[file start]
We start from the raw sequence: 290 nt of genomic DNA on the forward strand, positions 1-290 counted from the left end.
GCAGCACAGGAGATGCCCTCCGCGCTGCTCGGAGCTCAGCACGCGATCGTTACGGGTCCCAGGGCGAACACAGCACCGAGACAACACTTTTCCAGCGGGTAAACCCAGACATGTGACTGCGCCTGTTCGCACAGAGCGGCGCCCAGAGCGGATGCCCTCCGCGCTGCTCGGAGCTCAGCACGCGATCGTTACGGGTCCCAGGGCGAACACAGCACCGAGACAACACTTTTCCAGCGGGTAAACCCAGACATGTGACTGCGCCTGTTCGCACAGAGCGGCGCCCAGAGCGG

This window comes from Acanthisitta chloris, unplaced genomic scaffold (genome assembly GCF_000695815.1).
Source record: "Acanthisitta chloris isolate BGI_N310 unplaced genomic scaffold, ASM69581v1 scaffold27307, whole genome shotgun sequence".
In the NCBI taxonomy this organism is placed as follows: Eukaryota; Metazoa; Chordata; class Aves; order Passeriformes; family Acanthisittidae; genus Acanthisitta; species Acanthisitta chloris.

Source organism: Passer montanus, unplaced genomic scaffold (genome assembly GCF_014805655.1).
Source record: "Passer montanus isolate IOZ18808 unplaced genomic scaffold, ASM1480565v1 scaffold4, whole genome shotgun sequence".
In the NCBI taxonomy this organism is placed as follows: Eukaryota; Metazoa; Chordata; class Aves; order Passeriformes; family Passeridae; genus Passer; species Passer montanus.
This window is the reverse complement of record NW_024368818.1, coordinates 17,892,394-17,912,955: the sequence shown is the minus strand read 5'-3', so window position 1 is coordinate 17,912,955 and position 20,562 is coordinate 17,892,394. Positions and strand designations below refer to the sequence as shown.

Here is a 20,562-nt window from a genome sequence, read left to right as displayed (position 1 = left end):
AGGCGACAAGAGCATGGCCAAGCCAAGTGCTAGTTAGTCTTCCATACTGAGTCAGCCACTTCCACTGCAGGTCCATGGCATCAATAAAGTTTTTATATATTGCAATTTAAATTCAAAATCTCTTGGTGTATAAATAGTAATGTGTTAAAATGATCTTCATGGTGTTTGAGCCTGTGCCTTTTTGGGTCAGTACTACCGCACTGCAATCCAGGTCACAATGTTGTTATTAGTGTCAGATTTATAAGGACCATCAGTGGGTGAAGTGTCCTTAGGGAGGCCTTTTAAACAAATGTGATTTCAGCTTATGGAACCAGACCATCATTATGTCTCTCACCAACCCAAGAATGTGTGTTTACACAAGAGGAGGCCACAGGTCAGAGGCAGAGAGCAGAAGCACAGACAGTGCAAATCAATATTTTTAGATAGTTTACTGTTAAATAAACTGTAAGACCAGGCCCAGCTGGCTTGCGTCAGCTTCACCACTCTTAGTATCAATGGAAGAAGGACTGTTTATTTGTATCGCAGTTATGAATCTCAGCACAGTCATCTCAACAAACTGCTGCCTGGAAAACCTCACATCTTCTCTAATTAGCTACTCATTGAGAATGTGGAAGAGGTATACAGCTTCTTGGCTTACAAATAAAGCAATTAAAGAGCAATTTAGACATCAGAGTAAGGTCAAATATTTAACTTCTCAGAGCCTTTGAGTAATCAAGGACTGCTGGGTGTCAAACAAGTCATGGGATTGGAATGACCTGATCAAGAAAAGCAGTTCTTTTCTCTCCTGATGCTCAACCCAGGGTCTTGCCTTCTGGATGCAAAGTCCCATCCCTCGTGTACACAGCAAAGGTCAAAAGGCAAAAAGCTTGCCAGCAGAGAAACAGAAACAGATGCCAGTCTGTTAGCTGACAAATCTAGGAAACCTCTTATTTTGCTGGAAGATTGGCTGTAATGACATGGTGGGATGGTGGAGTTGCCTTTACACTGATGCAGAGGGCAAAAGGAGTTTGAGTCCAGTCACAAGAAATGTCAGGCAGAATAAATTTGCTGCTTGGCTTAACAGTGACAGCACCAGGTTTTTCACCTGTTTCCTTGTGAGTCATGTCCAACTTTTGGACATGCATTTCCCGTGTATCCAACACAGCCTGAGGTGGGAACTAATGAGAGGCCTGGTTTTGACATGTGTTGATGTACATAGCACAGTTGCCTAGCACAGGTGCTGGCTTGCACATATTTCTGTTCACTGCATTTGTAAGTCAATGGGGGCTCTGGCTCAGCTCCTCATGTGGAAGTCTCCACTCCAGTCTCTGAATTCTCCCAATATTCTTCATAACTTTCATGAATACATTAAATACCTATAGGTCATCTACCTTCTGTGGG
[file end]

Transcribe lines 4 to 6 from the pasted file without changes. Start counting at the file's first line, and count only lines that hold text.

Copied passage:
Source record: "Acanthisitta chloris isolate BGI_N310 unplaced genomic scaffold, ASM69581v1 scaffold27307, whole genome shotgun sequence".
In the NCBI taxonomy this organism is placed as follows: Eukaryota; Metazoa; Chordata; class Aves; order Passeriformes; family Acanthisittidae; genus Acanthisitta; species Acanthisitta chloris.

Source organism: Passer montanus, unplaced genomic scaffold (genome assembly GCF_014805655.1).